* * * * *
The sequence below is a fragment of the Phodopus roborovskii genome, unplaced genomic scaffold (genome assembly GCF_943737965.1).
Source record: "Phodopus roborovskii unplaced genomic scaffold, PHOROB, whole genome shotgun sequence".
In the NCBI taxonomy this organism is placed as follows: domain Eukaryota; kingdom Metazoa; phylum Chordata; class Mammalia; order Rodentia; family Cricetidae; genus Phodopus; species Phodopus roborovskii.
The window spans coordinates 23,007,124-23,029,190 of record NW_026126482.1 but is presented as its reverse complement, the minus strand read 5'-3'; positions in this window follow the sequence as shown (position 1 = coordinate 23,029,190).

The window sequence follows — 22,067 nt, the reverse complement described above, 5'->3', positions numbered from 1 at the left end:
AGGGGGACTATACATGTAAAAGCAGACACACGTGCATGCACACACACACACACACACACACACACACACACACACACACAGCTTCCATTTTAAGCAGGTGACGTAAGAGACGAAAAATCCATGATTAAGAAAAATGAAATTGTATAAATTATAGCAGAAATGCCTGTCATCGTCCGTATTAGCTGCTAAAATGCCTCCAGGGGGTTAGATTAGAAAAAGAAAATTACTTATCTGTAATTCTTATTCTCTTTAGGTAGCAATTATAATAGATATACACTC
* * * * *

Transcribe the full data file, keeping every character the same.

The sequence below is a fragment of the Phodopus roborovskii genome, unplaced genomic scaffold (genome assembly GCF_943737965.1).
Source record: "Phodopus roborovskii unplaced genomic scaffold, PHOROB, whole genome shotgun sequence".
In the NCBI taxonomy this organism is placed as follows: domain Eukaryota; kingdom Metazoa; phylum Chordata; class Mammalia; order Rodentia; family Cricetidae; genus Phodopus; species Phodopus roborovskii.
The window spans coordinates 23,007,124-23,029,190 of record NW_026126482.1 but is presented as its reverse complement, the minus strand read 5'-3'; positions in this window follow the sequence as shown (position 1 = coordinate 23,029,190).

The window sequence follows — 22,067 nt, the reverse complement described above, 5'->3', positions numbered from 1 at the left end:
AGGGGGACTATACATGTAAAAGCAGACACACGTGCATGCACACACACACACACACACACACACACACACACACACACACAGCTTCCATTTTAAGCAGGTGACGTAAGAGACGAAAAATCCATGATTAAGAAAAATGAAATTGTATAAATTATAGCAGAAATGCCTGTCATCGTCCGTATTAGCTGCTAAAATGCCTCCAGGGGGTTAGATTAGAAAAAGAAAATTACTTATCTGTAATTCTTATTCTCTTTAGGTAGCAATTATAATAGATATACACTC